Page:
Missouri, Bennett College in North Carolina, and Hampton
Institute in Virginia. It will be at Hampton Institute
that he develops the choral ensembles which will receive
international acclaim and recognition. He will join the
ancestors on October 2, 1943, in Battle Creek, Michigan,
after succumbing to congestive heart failure.

1887 – A. Miles registers a patent on an elevator.

1919 – Arthur “Art” Blakey is born in Pittsburgh, Pennsylvania.
Blakey, a jazz drummer credited as one of the creators of
bebop, will be best known as the founder of the Jazz
Messengers. The band will become a proving ground for some
of the best modern jazz musicians, including Horace Silver,
Hank Mobely, Freddie Hubbard, Wayne Shorter, Sonny Rollins,
Wynton Marsalis, and Branford Marsalis. He will join the
ancestors on October 16, 1990.

1939 – Coleman Hawkins records his famous “Body and Soul” in New
York City.

1939 – The NAACP organizes the Education and Legal Defense Fund.

1972 – A major prison uprising occurs at the Washington, DC jail.

1976 – The United Nations Day of Solidarity with South Africa is
declared by the membership of the United Nations. A
special day of solidarity is observed with the numerous
political prisoners who are being held in South Africa.

1980 – Billie Thomas joins the ancestors after a heart attack in
Los Angeles, California at the age of 49. He was an actor,
most notable as the third child to portray Buckwheat in
the Our Gang comedies, a role he played in some 80
episodes of the popular film series.

1985 – President Reagan bans the importation of South African gold
coins known as Krugerrands.

1991 – Redd Foxx (John Elroy Sanford), comedian (Sanford & Sons,
Harlem Nights), joins the ancestors at the age of 68.

1994 – U.S. troops in Haiti take over the National Palace.

Being 100

This is one of my favorite Bloggers. And this post is of such a serious nature, I have to re-post it on my blog.  I’m feeling the brotha and if I could do something about his plight and concerns I would.  My point of view on this is that every America should have access to health coverage.  I have heard too many horror stories about someone having to pay $8,000.00 before they will start treatment for cancer.  That’s BULLSHIT!

My Mom Is Dying Of Fucking Cancer, And You Want To Shut Down The Fucking Government? Fuck You

47744_634070356626146_1856762945_n

My mom was named after Vivien Leigh. She started her freshman year at Carnegie Mellon University at 16. She likes Steely Dan, Jill Scott, and Marvin Gaye, but her favorite musician is Ivan Lins. She had a fro in the 70s, and a jeri curl in the 80s. She met her husband (my dad) on a blind date. She makes the best French toast I’ve ever had. She wants to be Tina Turner when she grows up.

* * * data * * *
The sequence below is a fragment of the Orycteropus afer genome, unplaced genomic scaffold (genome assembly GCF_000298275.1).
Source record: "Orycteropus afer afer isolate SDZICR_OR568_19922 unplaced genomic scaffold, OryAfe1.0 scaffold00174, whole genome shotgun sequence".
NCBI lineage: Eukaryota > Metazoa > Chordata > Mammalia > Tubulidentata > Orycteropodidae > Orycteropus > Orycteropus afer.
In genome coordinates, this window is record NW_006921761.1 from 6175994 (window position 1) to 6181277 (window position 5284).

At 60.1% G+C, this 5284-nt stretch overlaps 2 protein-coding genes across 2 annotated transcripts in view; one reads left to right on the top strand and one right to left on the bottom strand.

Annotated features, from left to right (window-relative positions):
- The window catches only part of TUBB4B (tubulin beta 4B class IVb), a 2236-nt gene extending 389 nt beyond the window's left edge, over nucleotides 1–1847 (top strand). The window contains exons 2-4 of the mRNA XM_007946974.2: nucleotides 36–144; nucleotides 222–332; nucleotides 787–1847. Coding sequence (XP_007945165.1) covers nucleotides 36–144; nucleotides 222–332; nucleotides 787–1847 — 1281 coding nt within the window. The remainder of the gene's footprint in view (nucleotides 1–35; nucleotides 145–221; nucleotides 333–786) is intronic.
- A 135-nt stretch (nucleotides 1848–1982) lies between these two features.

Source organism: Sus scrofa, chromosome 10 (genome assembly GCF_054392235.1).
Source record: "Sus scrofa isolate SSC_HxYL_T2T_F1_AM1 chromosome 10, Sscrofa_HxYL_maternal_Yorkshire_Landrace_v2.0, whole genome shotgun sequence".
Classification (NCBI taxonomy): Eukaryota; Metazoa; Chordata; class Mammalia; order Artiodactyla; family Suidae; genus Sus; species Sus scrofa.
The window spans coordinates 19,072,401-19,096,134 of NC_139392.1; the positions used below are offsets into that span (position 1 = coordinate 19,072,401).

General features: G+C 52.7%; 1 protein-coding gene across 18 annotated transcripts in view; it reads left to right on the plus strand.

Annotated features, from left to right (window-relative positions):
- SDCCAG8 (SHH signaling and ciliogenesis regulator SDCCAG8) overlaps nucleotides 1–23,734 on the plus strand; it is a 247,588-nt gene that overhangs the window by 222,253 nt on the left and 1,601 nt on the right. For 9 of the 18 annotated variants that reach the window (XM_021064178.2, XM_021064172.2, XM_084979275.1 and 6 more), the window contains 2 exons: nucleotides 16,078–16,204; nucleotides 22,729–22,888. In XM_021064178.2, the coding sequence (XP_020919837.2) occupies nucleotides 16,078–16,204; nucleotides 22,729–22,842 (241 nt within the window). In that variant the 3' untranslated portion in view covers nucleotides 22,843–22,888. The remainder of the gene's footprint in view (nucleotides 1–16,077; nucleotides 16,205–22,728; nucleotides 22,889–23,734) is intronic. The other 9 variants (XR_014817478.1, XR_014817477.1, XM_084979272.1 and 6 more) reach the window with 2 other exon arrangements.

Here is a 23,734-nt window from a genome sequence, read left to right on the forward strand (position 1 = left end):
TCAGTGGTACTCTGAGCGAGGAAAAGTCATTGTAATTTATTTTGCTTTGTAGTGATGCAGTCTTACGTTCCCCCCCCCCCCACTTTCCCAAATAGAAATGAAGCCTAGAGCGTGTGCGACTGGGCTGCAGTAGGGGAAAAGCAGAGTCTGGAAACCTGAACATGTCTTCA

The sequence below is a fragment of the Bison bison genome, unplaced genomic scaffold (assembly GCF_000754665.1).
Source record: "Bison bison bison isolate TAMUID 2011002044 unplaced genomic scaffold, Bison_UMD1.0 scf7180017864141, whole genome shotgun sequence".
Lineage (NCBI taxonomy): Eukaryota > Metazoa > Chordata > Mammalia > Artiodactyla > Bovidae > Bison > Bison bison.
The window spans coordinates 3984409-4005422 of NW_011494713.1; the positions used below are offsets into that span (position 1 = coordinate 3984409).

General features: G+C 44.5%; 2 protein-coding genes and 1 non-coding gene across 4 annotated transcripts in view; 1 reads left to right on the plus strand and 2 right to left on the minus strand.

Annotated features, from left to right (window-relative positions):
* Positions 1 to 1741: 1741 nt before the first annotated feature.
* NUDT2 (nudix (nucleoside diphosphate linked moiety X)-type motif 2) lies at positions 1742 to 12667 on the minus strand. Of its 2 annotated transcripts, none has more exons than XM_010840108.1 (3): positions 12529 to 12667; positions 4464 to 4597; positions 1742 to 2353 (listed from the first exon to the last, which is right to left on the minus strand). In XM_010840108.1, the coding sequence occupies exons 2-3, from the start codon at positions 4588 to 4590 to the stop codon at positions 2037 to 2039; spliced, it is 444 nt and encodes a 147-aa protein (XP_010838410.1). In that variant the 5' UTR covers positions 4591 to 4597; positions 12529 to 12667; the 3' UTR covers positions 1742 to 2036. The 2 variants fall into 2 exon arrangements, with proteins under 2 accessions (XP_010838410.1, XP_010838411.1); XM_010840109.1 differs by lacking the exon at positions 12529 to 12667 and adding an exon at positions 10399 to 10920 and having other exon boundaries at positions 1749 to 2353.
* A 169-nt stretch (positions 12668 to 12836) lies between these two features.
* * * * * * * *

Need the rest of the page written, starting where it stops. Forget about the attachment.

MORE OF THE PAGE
My mom has lung cancer. This cancer is terminal. She was diagnosed a year ago. The initial prognosis gave her four to six months, but a couple rounds of chemotherapy, an avalanche of love and support from friends and family, and her own zest for life has allowed her to outpace it. She is, in every sense of the word, a cancer survivor.

My mom’s cancer has metastasized. Her tumors have spread, and there is nothing the doctors can do about that. Her treatment is now directed towards helping her deal with the pain so she can be (relatively) comfortable. This is called “managing symptoms.” She is home, but under hospice care. A nurse comes a few days a week. As does a chaplain. Friends and family come often. I’m there four or five days a week. My sister catches two buses after work to come some days. My dad is always there.

My mom has good days and bad days. On good days she’s able to walk around, cook, water her plants, and even occasionally leave the house. Aside from her weight and hair loss, on good days my mom seems, for lack of a better term, healthy. She even went to church two weekends in a row. On bad days, pain flares up her legs and back, and she is very limited in movement and activity. She needs assistance walking, sitting down, standing, showering, and getting dressed. When this occurs, she takes extra doses of her pain medication. This helps with her pain, but it affects her lucidity.

My mom has more good days than bad days right now. She had a bad day yesterday. Hopefully she’ll have a good one today.

My mom hasn’t been able to work in over a year. She worked as an insurance adjuster for Walgreens before she got sick. Walgreens extended her health benefits for a year. That year recently ended. She applied for an extension. The status of that application is pending. We are confident she’ll receive it.